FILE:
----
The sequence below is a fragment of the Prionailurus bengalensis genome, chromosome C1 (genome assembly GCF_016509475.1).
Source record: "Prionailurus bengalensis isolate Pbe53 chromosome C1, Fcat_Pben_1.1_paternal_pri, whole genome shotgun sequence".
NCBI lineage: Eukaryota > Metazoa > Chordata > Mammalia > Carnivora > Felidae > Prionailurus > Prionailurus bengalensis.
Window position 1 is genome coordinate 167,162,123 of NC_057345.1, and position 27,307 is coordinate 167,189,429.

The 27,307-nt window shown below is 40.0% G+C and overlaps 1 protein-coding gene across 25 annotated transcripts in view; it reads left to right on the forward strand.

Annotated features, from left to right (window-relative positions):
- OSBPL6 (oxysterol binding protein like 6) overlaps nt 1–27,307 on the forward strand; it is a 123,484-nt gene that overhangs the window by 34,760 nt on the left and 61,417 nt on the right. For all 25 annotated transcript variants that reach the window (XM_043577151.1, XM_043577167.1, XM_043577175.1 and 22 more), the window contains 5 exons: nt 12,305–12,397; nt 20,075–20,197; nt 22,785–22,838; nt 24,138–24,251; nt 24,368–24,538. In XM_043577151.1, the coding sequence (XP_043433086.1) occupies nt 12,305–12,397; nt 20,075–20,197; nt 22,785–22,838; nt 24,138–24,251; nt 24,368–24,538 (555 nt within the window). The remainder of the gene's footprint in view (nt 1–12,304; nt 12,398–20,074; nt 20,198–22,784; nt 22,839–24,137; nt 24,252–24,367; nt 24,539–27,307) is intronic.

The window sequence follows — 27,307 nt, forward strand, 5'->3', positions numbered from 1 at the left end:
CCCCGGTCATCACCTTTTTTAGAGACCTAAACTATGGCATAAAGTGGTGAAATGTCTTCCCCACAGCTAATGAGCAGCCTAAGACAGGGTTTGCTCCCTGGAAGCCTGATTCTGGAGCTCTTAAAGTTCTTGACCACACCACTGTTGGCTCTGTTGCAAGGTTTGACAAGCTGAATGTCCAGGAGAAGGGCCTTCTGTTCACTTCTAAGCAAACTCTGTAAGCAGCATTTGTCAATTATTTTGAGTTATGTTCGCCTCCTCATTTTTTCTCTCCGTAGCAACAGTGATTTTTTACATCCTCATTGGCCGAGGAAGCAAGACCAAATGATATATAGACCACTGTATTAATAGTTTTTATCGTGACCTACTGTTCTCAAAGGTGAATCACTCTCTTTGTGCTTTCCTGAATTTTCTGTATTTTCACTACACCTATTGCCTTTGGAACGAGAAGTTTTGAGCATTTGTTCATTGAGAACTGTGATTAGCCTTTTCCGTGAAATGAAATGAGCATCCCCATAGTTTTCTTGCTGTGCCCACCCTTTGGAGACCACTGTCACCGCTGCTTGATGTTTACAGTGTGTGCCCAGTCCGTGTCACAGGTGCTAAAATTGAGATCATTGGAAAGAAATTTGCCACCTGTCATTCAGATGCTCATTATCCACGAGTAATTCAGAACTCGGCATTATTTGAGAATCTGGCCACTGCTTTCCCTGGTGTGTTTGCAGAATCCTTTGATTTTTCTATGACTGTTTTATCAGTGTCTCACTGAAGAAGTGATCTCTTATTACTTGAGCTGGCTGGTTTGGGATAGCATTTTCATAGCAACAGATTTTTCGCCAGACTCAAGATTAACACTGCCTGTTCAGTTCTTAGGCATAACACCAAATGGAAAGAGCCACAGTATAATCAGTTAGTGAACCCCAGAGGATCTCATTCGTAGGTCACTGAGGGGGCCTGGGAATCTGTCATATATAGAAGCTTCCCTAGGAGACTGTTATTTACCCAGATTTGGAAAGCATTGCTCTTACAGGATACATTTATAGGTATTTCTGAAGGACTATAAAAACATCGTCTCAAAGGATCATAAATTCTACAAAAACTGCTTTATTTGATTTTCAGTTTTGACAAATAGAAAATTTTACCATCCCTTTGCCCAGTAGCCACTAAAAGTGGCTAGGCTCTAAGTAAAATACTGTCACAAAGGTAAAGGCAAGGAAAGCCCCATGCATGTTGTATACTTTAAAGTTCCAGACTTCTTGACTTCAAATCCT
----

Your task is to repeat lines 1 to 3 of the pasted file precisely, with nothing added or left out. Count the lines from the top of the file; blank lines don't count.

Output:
The sequence below is a fragment of the Prionailurus bengalensis genome, chromosome C1 (genome assembly GCF_016509475.1).
Source record: "Prionailurus bengalensis isolate Pbe53 chromosome C1, Fcat_Pben_1.1_paternal_pri, whole genome shotgun sequence".
NCBI lineage: Eukaryota > Metazoa > Chordata > Mammalia > Carnivora > Felidae > Prionailurus > Prionailurus bengalensis.